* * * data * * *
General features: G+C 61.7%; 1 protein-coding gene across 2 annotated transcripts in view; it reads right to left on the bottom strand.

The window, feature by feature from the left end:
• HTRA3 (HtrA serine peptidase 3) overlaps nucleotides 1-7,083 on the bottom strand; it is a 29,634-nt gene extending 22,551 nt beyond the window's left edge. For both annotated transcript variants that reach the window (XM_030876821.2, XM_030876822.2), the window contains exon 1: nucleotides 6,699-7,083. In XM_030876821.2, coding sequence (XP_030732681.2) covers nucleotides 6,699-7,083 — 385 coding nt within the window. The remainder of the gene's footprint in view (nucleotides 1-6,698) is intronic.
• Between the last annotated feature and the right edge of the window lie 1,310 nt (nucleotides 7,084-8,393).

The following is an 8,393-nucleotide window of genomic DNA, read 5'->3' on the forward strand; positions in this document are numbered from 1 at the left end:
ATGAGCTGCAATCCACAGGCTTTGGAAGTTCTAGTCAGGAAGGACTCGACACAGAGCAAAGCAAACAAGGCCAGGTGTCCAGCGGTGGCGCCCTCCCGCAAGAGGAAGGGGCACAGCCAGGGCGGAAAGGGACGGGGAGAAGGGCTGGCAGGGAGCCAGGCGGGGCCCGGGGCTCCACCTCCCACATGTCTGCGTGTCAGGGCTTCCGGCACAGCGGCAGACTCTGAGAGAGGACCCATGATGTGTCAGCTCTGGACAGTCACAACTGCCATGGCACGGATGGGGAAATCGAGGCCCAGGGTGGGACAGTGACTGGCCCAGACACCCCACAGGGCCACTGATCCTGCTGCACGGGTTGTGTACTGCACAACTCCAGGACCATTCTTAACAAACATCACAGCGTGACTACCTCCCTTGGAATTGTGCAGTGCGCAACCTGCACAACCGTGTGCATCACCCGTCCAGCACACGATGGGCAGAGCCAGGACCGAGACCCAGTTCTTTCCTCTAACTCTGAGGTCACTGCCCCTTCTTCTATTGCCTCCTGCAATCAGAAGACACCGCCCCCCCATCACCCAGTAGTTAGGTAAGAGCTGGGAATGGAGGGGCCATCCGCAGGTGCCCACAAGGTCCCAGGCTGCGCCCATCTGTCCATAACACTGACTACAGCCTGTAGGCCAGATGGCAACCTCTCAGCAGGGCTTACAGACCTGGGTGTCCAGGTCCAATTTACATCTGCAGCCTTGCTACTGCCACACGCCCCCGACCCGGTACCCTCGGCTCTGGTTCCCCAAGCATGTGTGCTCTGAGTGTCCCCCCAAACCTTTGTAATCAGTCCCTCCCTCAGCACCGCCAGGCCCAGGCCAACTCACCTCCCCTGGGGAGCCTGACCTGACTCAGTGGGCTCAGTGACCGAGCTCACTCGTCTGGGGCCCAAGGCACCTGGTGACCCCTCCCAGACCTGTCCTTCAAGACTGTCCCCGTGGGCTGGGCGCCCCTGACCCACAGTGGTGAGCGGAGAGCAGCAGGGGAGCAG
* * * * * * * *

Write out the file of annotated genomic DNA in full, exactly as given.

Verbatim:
General features: G+C 61.7%; 1 protein-coding gene across 2 annotated transcripts in view; it reads right to left on the bottom strand.

The window, feature by feature from the left end:
• HTRA3 (HtrA serine peptidase 3) overlaps nucleotides 1-7,083 on the bottom strand; it is a 29,634-nt gene extending 22,551 nt beyond the window's left edge. For both annotated transcript variants that reach the window (XM_030876821.2, XM_030876822.2), the window contains exon 1: nucleotides 6,699-7,083. In XM_030876821.2, coding sequence (XP_030732681.2) covers nucleotides 6,699-7,083 — 385 coding nt within the window. The remainder of the gene's footprint in view (nucleotides 1-6,698) is intronic.
• Between the last annotated feature and the right edge of the window lie 1,310 nt (nucleotides 7,084-8,393).

The following is an 8,393-nucleotide window of genomic DNA, read 5'->3' on the forward strand; positions in this document are numbered from 1 at the left end:
ATGAGCTGCAATCCACAGGCTTTGGAAGTTCTAGTCAGGAAGGACTCGACACAGAGCAAAGCAAACAAGGCCAGGTGTCCAGCGGTGGCGCCCTCCCGCAAGAGGAAGGGGCACAGCCAGGGCGGAAAGGGACGGGGAGAAGGGCTGGCAGGGAGCCAGGCGGGGCCCGGGGCTCCACCTCCCACATGTCTGCGTGTCAGGGCTTCCGGCACAGCGGCAGACTCTGAGAGAGGACCCATGATGTGTCAGCTCTGGACAGTCACAACTGCCATGGCACGGATGGGGAAATCGAGGCCCAGGGTGGGACAGTGACTGGCCCAGACACCCCACAGGGCCACTGATCCTGCTGCACGGGTTGTGTACTGCACAACTCCAGGACCATTCTTAACAAACATCACAGCGTGACTACCTCCCTTGGAATTGTGCAGTGCGCAACCTGCACAACCGTGTGCATCACCCGTCCAGCACACGATGGGCAGAGCCAGGACCGAGACCCAGTTCTTTCCTCTAACTCTGAGGTCACTGCCCCTTCTTCTATTGCCTCCTGCAATCAGAAGACACCGCCCCCCCATCACCCAGTAGTTAGGTAAGAGCTGGGAATGGAGGGGCCATCCGCAGGTGCCCACAAGGTCCCAGGCTGCGCCCATCTGTCCATAACACTGACTACAGCCTGTAGGCCAGATGGCAACCTCTCAGCAGGGCTTACAGACCTGGGTGTCCAGGTCCAATTTACATCTGCAGCCTTGCTACTGCCACACGCCCCCGACCCGGTACCCTCGGCTCTGGTTCCCCAAGCATGTGTGCTCTGAGTGTCCCCCCAAACCTTTGTAATCAGTCCCTCCCTCAGCACCGCCAGGCCCAGGCCAACTCACCTCCCCTGGGGAGCCTGACCTGACTCAGTGGGCTCAGTGACCGAGCTCACTCGTCTGGGGCCCAAGGCACCTGGTGACCCCTCCCAGACCTGTCCTTCAAGACTGTCCCCGTGGGCTGGGCGCCCCTGACCCACAGTGGTGAGCGGAGAGCAGCAGGGGAGCAG